· Pretend you were Benjamin Franklin…
· If you were alive during the Renaissance Period…
Many children on the spectrum are better able to write about facts and events that they have experienced before. Writing prompts that involve imagination, creativity, and abstract thinking are often times more difficult unless the child has a fixation or obsession related to the prompt.
6. Delay or Deficits in Perspective Taking and Inference. Teaching a child on the spectrum to see something from another person’s point of view and to draw their own conclusions based on what they read is another skill that may also need to be explicitly taught. Giving a child on the spectrum a reading assignment and having them answer questions involving perspective taking and inference are questions such as:
· What do you think will happen next?
· Why do you think Sally said, “maybe later” to Max?
· How do you think Mary felt about losing her grandmother’s watch?
The ability to talk and write about a situation from the perspective of another person’s thoughts, feelings or experiences is a very difficult task for many individuals with autism. Parents and educators are often working with these students to understand facial expressions, gestures, idioms and body language that they observe daily and are trying to interpret in their everyday life. The ability to pull this information from text and answer questions about it is a skill that many learners with Autism may lack and can cause frustration when presented with such tasks.
7. Delays or Deficits in Organizational Skills. Composing a paragraph and a paper involves the ability to brainstorm ideas, create drafts, and organize your thoughts into a fluid form that other people can follow. This task can be extremely difficult for a child on the spectrum. You may see problem behaviors over the number of words required in a sentence, the number of sentences required in a paragraph, and the number of paragraphs required to write the paper. The use of writing/graphic organizers with prompts in each section are ideal solutions for helping a student organize their thoughts in order to write a paper that meets teacher criteria. Teaching the use of a planner and breaking the assignment up over the course of a week or two are ideal solutions.
Some programming ideas for BCBAs and BCaBAs for working with school age learners who are struggling with writing composition are the following:
1. Collaborate with an Occupational Therapist to assess if the client is using a functional grip. Assess keyboarding skills and work on this until the learner is fluent.
2. Increase the client’s tacting repertoire to thousands of words. Teach functions, features, and class of tacts. Program “same vs. different” to teach how some tacts are similar and different from others.
3. Increase the clients ability to answer a variety of WH questions related to their immediate environment, personal information, in response to verbal stimuli and in response to textual stimuli.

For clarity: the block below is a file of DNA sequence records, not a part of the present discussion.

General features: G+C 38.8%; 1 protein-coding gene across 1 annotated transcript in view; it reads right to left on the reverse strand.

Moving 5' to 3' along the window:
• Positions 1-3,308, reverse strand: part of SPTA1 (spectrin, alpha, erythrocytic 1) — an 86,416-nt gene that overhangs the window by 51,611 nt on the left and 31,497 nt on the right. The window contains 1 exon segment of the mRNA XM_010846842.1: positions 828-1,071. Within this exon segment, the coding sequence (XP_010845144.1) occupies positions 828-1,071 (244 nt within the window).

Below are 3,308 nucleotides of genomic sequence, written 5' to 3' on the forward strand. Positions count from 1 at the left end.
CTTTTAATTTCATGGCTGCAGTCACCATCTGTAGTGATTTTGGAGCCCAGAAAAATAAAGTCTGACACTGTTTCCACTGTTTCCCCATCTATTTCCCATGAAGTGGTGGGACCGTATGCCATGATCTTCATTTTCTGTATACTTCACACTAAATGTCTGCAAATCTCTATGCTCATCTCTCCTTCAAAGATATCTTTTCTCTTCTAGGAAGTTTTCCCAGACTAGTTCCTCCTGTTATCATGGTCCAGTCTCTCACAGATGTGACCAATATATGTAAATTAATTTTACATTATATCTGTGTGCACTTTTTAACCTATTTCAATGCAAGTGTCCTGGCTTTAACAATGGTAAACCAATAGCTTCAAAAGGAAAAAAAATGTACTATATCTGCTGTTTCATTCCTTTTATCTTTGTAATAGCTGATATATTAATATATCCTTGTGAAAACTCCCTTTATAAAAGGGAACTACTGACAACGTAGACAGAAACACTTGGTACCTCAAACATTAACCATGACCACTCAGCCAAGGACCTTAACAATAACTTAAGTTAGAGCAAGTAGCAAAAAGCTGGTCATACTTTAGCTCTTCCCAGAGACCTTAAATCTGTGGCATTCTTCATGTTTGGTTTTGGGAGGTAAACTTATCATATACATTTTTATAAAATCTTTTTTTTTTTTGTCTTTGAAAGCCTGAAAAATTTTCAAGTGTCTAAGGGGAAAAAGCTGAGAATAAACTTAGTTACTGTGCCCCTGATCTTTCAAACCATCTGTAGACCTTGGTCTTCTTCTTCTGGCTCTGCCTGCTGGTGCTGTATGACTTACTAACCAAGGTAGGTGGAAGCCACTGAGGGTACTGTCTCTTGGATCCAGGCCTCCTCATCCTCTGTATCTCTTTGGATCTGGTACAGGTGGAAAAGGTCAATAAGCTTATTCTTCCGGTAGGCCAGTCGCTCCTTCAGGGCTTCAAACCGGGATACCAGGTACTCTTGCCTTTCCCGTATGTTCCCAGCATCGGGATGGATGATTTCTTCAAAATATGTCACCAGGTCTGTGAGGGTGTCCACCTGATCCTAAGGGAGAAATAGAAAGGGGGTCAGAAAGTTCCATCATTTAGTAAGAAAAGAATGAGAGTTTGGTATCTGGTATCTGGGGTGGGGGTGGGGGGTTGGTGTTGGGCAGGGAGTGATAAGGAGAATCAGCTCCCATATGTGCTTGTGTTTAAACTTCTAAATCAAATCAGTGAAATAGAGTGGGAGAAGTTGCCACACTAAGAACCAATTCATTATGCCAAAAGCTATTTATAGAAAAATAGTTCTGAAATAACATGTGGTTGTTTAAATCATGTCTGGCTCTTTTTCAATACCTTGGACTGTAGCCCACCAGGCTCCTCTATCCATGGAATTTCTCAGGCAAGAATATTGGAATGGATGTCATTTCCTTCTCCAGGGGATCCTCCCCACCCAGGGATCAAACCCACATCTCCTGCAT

4. Have the client talk about everything. Program “show and tell,” and teach the client to give “presentations” on a variety of topics so that they have more practice and opportunities to talk about people, places, and things in their environment.
5. Work on pretend skills and perspective taking skills. Even older learners can pretend. Have the learner pretend the following:
a. Pretend to be at different places. Tell them to describe what they see, hear, what you’re eating/taste, smell and feel.
b. Pretend to be different professions. Have them describe what their day is like, what they see, hear, smell, and feel in this profession.
c. Pretend to be different objects. What would it be like to be a pencil, a couch or a sock? What would you do all day?
d. Pretend to be different animals. Where would they live? What animals are they scared of? What do they eat? How do they sleep?
e. Teach perspective taking by placing an object between the learner and another person. Teach "What you see vs. What I see" by changing angles and positions of the item.
6. Target pragmatic language skills. Teach idioms, gestures, and body language. Write programs that focus on how to tell if someone is joking, exaggerating or being sarcastic.
7. There are some books and curriculum that can guide programming in this area:
a. Essentials for Living by Dr. Pat McGreevy
b. Crafting Connections by
c. A Work in Progress by
So many skills go into a student being able to produce a written response. We are often attempting to decrease problem behavior related to composing text/writing assignments without first analyzing and assessing what the text is asking the learner to do and if they have the skills to do it. I hope that this blog helps someone who is struggling to assist their child, student or client with a writing assignment this school year and in the years to come. I also hope that this blog post opens the eyes to some readers that ABA is not just for early learners and that ABA can be used across multiple areas to aid in teaching new skills.